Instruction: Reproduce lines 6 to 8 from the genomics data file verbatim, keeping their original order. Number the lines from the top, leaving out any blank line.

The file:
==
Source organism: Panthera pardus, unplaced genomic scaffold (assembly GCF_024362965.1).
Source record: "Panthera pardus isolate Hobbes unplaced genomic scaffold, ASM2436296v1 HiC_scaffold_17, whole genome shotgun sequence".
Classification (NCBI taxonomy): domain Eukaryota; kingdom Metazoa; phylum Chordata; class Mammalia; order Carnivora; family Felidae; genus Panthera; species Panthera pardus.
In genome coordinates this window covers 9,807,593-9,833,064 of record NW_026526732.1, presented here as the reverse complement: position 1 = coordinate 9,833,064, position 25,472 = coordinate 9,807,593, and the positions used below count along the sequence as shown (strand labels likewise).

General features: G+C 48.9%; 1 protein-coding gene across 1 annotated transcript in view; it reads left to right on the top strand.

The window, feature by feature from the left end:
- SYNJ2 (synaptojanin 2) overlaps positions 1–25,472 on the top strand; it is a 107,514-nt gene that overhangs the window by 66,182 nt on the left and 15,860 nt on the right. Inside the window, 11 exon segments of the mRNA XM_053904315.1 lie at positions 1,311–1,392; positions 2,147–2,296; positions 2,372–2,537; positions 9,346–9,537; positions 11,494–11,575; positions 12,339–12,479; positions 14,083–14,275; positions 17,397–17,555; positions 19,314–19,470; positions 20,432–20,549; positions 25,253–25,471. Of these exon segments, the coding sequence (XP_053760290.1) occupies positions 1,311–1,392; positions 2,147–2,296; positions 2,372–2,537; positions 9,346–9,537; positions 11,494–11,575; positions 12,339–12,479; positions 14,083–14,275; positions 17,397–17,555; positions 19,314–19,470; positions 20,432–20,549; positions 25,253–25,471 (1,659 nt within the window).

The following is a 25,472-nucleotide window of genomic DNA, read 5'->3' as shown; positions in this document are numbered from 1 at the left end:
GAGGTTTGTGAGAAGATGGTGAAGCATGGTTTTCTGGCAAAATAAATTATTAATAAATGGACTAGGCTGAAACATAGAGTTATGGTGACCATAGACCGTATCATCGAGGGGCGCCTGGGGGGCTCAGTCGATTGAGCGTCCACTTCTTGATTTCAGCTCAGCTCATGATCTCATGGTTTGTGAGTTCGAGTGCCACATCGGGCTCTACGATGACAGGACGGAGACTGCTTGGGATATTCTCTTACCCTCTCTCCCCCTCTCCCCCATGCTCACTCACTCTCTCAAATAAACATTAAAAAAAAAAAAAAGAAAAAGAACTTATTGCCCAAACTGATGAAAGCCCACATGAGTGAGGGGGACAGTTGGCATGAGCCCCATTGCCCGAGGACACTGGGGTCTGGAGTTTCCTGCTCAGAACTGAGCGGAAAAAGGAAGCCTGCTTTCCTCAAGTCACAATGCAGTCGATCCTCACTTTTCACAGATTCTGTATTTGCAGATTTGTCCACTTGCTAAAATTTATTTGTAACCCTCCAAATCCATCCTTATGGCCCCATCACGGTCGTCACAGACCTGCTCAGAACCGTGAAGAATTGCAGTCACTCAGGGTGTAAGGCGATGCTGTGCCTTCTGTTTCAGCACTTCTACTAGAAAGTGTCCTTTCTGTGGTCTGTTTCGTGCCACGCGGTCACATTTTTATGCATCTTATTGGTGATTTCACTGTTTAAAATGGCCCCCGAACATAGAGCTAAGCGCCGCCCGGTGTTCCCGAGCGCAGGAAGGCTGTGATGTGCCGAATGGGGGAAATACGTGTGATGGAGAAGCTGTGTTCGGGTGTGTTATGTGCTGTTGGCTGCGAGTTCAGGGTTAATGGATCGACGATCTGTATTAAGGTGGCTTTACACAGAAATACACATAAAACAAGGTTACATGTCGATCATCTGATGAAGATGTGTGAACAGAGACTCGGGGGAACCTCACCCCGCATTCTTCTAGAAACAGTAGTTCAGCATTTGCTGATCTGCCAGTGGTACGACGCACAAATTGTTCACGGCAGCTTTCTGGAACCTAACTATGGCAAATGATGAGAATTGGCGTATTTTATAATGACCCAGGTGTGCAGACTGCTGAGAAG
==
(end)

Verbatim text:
The window, feature by feature from the left end:
- SYNJ2 (synaptojanin 2) overlaps positions 1–25,472 on the top strand; it is a 107,514-nt gene that overhangs the window by 66,182 nt on the left and 15,860 nt on the right. Inside the window, 11 exon segments of the mRNA XM_053904315.1 lie at positions 1,311–1,392; positions 2,147–2,296; positions 2,372–2,537; positions 9,346–9,537; positions 11,494–11,575; positions 12,339–12,479; positions 14,083–14,275; positions 17,397–17,555; positions 19,314–19,470; positions 20,432–20,549; positions 25,253–25,471. Of these exon segments, the coding sequence (XP_053760290.1) occupies positions 1,311–1,392; positions 2,147–2,296; positions 2,372–2,537; positions 9,346–9,537; positions 11,494–11,575; positions 12,339–12,479; positions 14,083–14,275; positions 17,397–17,555; positions 19,314–19,470; positions 20,432–20,549; positions 25,253–25,471 (1,659 nt within the window).

The following is a 25,472-nucleotide window of genomic DNA, read 5'->3' as shown; positions in this document are numbered from 1 at the left end: